is a clever way to introduce the concept of passkeys to eBay users who may not be familiar with the technology. By framing the question in this way, eBay highlights the inconvenience and security risks associated with traditional passwords, while also positioning their solution (passkeys) as an alternative that can solve the pain points of passwords. The reason eBay may avoid using the term "passkeys" in this message is that it may not be a widely recognized term among users. This message implies that product managers or other online services that intend to roll out passkeys for their users need to consider how they can effectively introduce the concept to their users. It is important to identify the pain points associated with traditional authentication methods and position passkeys as a convenient and secure alternative. By doing so, product managers can help users become more familiar with the technology and increase adoption rates.
In connection with this very simply phrased question, which is placed just as prominently as the image above it, it can also be discussed whether the user should not simply be encouraged to click on “Turn on” without much thought.
Regardless of which approach ultimately applies, eBay intentionally does not use the term “passkeys”. This also becomes clear when looking at the subtitle of the question.
Depending on your device, you can sign in with your fingerprint, face, or PIN.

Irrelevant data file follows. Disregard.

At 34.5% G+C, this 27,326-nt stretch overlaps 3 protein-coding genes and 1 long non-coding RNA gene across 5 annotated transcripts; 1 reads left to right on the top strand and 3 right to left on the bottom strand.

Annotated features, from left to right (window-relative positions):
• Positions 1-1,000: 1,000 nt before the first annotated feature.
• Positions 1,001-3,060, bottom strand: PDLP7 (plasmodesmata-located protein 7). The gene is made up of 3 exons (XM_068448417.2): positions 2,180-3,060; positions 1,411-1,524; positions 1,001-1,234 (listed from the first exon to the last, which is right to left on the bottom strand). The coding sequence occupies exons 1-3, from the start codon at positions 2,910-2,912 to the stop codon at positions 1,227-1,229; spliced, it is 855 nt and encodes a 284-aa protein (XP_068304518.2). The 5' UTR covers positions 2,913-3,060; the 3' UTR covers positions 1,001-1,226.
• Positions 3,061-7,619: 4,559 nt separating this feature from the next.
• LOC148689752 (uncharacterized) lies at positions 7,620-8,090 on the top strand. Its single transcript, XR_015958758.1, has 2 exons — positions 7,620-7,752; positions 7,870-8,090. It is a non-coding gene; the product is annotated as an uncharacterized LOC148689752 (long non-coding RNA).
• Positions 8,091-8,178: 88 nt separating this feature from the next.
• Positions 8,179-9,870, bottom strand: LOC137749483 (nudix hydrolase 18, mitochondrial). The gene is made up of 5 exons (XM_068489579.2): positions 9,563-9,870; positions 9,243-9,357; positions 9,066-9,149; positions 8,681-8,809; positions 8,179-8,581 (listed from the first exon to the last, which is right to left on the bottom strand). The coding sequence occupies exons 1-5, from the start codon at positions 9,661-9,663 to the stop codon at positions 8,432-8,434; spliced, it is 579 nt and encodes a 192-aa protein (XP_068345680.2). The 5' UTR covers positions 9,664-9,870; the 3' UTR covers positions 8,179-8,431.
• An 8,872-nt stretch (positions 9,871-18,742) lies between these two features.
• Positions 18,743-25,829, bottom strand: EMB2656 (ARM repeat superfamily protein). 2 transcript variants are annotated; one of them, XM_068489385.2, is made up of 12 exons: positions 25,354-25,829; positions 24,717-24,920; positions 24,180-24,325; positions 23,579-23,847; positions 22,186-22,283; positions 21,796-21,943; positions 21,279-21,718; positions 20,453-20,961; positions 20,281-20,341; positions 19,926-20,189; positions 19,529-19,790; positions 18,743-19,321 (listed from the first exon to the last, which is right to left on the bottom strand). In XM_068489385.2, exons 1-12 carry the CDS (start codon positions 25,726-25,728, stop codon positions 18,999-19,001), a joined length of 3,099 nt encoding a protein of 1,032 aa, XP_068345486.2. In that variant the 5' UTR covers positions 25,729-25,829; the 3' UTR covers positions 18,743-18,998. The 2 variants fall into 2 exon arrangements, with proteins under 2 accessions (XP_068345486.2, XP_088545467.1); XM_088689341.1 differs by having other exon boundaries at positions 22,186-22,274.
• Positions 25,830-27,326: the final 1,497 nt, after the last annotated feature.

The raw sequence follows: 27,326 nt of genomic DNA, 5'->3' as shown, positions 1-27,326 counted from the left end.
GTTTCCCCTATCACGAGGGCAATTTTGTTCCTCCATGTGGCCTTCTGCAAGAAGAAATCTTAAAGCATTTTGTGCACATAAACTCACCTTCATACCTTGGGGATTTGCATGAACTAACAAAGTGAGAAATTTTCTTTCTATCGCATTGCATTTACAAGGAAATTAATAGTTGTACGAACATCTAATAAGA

By focussing on fingerprint, face, or PIN the offered solution (passkeys) may seem more approachable and less intimidating to users. This phrasing suggests that using biometric data or a PIN to log in is a common and accepted practice, rather than a new and potentially unfamiliar concept. By presenting the feature in this way, eBay may be attempting to reduce user anxiety or scepticism about the feature and increase adoption rates. Product managers or other online services that intend to roll out passkeys for their users may benefit from eBay's approach by using language that is clear and easy to understand. Using jargon or technical terms that users may not be familiar with can make the feature seem more complicated or intimidating than it actually is. This is all part of eBay's strategy to educate its users on the benefits of passkeys. As we described in a previous blog article, the key here is user communication. With simple and understandable wording and terminology, users are more likely to feel appealed and click “Turn on”.